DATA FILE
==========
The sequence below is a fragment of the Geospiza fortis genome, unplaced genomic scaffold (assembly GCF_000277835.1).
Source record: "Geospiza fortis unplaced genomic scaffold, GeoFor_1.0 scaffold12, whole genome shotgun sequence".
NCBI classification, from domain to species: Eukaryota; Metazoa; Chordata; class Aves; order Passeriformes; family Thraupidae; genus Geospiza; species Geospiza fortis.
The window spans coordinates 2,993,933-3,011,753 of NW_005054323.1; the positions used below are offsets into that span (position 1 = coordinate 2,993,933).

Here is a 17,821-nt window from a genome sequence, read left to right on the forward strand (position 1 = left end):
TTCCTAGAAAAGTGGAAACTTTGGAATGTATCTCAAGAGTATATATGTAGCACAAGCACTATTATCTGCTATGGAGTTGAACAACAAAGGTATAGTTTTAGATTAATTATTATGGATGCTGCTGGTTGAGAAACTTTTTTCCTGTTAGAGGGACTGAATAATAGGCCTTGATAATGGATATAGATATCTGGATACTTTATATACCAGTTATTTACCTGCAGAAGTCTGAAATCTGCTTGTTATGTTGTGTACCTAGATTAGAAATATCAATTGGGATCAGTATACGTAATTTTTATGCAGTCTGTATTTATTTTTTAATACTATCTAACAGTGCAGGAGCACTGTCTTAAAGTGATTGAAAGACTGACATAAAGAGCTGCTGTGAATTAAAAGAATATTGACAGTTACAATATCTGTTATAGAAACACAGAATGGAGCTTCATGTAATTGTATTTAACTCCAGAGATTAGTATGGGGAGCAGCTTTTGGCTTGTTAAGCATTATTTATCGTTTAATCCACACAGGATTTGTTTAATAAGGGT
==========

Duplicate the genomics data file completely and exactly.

The sequence below is a fragment of the Geospiza fortis genome, unplaced genomic scaffold (assembly GCF_000277835.1).
Source record: "Geospiza fortis unplaced genomic scaffold, GeoFor_1.0 scaffold12, whole genome shotgun sequence".
NCBI classification, from domain to species: Eukaryota; Metazoa; Chordata; class Aves; order Passeriformes; family Thraupidae; genus Geospiza; species Geospiza fortis.
The window spans coordinates 2,993,933-3,011,753 of NW_005054323.1; the positions used below are offsets into that span (position 1 = coordinate 2,993,933).

Here is a 17,821-nt window from a genome sequence, read left to right on the forward strand (position 1 = left end):
TTCCTAGAAAAGTGGAAACTTTGGAATGTATCTCAAGAGTATATATGTAGCACAAGCACTATTATCTGCTATGGAGTTGAACAACAAAGGTATAGTTTTAGATTAATTATTATGGATGCTGCTGGTTGAGAAACTTTTTTCCTGTTAGAGGGACTGAATAATAGGCCTTGATAATGGATATAGATATCTGGATACTTTATATACCAGTTATTTACCTGCAGAAGTCTGAAATCTGCTTGTTATGTTGTGTACCTAGATTAGAAATATCAATTGGGATCAGTATACGTAATTTTTATGCAGTCTGTATTTATTTTTTAATACTATCTAACAGTGCAGGAGCACTGTCTTAAAGTGATTGAAAGACTGACATAAAGAGCTGCTGTGAATTAAAAGAATATTGACAGTTACAATATCTGTTATAGAAACACAGAATGGAGCTTCATGTAATTGTATTTAACTCCAGAGATTAGTATGGGGAGCAGCTTTTGGCTTGTTAAGCATTATTTATCGTTTAATCCACACAGGATTTGTTTAATAAGGGT